Lactobacillus casei strain Shirota suppresses serum immunoglobulin E and immunoglobulin G1 responses and systemic anaphylaxis in a food allergy model


Correspondence:Kan Shida, Yakult Central Institute for Microbiological Research, 1796 Yaho, Kunitachi, Tokyo 186–8650, Japan. E-mail:


Background  Our previous study using allergen-sensitized murine splenocyte cultures has shown that Lactobacillus casei strain Shirota (LcS), a lactic acid bacterium widely used as a starter for fermented milk products, suppresses IgE production through promoting a dominant Th1-type response mediated by IL-12 induction.

Objective  We tried to evaluate the ability of LcS to suppress both IgE response and allergic reactions in vivo using a food allergy model with ovalbumin-specific T cell receptor transgenic (OVA-TCR-Tg) mice.

Methods  The ability of heat-killed LcS to induce IL-12 in serum was tested. OVA-TCR-Tg mice were fed a diet containing OVA for 4 weeks and injected with LcS intraperitoneally three times in the first week of this period. Cytokine and antibody secretion by splenocytes, and serum IgE and IgG1 responses were examined. The inhibitory effect of LcS on systemic anaphylaxis induced by intravenous challenge of OVA-fed OVA-TCR-Tg mice with OVA was also tested.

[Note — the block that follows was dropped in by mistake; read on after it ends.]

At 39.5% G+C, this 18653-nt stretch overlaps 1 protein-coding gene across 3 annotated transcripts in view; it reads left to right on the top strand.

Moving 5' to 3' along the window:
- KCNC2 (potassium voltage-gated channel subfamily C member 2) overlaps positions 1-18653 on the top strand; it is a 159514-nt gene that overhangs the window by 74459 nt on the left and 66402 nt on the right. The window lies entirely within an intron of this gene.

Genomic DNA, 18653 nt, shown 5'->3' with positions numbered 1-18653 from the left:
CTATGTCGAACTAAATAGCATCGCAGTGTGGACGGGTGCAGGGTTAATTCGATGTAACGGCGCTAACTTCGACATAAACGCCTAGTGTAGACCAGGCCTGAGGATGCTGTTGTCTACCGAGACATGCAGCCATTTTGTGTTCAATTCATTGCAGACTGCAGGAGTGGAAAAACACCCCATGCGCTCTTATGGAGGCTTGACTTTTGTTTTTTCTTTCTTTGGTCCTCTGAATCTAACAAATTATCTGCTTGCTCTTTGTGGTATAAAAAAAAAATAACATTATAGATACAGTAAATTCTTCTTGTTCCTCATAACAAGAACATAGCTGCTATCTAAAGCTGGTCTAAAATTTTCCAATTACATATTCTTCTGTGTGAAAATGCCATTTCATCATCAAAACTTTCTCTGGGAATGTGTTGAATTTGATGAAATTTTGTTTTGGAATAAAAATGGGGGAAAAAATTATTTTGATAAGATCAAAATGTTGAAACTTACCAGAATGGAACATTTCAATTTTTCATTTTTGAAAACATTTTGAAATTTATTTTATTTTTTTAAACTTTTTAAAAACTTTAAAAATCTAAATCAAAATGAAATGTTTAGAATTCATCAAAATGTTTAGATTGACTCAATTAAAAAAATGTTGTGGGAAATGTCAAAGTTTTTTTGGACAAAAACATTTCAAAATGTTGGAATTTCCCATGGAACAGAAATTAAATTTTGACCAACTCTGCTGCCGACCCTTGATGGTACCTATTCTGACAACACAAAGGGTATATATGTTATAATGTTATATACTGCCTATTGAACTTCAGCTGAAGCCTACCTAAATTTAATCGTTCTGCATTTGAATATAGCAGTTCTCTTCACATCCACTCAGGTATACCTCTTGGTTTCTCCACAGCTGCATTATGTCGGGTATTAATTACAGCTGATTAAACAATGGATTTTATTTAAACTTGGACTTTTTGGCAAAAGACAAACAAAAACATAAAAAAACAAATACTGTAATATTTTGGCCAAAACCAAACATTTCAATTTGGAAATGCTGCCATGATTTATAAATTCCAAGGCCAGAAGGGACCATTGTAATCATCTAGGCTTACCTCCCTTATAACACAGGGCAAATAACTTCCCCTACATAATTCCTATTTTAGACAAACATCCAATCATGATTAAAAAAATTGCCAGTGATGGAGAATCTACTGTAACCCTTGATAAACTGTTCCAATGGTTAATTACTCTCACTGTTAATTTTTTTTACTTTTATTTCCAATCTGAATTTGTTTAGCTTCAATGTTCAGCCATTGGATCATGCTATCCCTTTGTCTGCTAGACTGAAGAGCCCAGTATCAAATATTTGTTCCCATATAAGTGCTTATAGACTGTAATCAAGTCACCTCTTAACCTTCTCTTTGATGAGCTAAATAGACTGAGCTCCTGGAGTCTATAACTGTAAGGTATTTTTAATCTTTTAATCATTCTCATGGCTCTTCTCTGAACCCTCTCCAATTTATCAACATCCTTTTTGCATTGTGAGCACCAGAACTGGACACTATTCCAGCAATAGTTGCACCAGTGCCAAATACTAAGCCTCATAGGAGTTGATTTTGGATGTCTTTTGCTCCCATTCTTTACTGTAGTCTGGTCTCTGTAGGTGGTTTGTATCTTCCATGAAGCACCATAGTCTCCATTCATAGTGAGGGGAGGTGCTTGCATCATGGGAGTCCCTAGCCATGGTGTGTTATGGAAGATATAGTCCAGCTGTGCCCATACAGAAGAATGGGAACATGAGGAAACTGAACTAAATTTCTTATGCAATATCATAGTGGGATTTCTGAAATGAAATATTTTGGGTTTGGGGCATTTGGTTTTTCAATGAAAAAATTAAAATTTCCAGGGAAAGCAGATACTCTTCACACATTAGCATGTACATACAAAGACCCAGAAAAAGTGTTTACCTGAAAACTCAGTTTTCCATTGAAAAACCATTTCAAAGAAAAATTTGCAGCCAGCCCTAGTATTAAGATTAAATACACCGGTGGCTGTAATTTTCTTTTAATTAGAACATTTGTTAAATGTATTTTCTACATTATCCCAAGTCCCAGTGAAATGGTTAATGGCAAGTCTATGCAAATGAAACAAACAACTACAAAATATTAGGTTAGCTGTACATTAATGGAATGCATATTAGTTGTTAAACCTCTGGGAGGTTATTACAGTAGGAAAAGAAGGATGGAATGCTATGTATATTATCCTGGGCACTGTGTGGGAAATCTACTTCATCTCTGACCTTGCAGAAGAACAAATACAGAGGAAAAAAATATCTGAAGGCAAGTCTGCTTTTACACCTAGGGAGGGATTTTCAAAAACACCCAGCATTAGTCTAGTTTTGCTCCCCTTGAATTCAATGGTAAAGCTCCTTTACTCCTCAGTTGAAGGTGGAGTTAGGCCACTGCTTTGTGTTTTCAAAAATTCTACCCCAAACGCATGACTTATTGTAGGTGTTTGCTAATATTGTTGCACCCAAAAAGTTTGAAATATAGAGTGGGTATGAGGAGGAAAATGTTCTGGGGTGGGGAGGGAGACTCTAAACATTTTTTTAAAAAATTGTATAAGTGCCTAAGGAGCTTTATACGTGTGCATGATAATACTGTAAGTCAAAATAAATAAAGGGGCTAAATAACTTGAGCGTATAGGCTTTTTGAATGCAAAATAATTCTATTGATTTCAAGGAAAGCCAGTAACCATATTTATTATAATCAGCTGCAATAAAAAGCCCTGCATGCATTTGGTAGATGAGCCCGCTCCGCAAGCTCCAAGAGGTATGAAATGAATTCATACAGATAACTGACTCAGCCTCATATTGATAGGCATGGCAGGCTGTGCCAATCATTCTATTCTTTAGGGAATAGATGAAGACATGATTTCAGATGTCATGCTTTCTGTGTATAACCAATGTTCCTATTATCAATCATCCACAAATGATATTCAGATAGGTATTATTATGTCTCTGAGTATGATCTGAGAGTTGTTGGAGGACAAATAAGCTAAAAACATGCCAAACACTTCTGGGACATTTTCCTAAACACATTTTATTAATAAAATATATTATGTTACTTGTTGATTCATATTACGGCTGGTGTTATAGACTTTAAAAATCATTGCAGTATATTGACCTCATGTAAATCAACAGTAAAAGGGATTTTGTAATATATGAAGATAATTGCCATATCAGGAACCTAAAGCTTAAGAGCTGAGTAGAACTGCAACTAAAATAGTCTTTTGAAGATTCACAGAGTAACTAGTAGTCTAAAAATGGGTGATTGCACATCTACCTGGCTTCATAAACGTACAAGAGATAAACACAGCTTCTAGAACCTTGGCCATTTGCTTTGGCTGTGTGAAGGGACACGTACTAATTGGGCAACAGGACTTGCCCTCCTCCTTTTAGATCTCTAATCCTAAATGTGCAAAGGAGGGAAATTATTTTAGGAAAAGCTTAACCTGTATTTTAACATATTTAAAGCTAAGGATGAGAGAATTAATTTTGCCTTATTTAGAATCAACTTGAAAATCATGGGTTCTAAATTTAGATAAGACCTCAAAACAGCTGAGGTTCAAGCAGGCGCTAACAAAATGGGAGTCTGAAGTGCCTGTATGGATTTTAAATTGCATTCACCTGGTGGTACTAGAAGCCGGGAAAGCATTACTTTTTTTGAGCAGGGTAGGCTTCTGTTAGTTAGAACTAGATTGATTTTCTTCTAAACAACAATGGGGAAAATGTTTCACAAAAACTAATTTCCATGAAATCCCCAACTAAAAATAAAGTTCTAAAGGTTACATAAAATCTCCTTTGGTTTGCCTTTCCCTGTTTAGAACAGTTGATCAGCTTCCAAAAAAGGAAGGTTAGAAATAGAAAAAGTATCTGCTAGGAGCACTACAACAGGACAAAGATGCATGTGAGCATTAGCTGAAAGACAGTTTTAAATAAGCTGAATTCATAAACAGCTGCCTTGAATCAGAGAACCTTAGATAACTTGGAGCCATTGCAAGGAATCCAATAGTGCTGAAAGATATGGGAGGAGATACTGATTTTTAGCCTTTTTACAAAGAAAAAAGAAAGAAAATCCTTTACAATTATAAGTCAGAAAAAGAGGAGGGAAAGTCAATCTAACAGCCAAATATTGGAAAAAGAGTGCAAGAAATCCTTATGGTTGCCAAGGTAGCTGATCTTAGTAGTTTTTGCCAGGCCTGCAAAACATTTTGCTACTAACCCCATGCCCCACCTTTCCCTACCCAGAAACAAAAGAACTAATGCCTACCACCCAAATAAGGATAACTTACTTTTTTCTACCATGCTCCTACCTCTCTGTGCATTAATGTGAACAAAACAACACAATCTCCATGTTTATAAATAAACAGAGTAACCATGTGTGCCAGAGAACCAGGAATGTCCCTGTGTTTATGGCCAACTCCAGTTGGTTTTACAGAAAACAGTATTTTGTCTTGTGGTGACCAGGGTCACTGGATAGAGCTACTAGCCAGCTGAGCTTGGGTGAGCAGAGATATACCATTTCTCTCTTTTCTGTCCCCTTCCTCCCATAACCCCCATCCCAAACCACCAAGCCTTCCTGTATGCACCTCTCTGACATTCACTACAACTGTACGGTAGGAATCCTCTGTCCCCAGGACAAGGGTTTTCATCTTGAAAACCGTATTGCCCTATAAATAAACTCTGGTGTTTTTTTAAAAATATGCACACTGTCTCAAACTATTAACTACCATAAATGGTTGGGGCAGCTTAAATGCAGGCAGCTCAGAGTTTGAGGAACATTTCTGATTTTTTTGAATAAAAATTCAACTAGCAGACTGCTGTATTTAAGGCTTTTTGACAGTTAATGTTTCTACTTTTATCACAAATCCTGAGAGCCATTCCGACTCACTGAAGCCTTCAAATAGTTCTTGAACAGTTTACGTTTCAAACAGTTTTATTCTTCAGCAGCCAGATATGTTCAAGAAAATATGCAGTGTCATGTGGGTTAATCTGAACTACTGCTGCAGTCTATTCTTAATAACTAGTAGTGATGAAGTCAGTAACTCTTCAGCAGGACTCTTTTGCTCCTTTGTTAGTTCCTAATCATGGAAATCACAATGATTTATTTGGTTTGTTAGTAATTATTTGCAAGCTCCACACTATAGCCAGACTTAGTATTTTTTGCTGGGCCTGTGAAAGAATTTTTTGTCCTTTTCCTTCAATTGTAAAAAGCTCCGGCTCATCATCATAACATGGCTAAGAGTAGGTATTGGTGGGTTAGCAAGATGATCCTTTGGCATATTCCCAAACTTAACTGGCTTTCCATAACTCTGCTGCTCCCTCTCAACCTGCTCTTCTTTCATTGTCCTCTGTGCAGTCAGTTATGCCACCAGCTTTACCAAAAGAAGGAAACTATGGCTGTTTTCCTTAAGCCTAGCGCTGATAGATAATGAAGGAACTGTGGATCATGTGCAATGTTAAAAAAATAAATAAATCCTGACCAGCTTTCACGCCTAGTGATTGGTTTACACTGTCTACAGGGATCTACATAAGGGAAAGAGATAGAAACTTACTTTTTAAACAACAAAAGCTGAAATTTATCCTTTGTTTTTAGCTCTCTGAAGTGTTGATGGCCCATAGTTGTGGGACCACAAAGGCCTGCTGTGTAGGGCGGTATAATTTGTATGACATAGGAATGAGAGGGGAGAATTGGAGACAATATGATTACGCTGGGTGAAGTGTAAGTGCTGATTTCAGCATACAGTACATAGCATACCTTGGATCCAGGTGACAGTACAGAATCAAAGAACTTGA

Results  Intraperitoneal injection of LcS induced an IL-12 response in the serum of OVA-TCR-Tg mice. In the food allergy model, LcS administration skewed the pattern of cytokine production by splenocytes toward Th1 dominance, and suppressed IgE and IgG1 secretion by splenocytes. The ability of LcS to modulate cytokine production was blocked by anti-IL-12 antibody treatment. LcS also inhibited serum OVA-specific IgE and IgG1 responses and diminished systemic anaphylaxis.

Conclusion  LcS administration suppresses IgE and IgG1 responses and systemic allergic reactions in a food allergy model, suggesting a possible use of this lactic acid bacterium in preventing food allergy.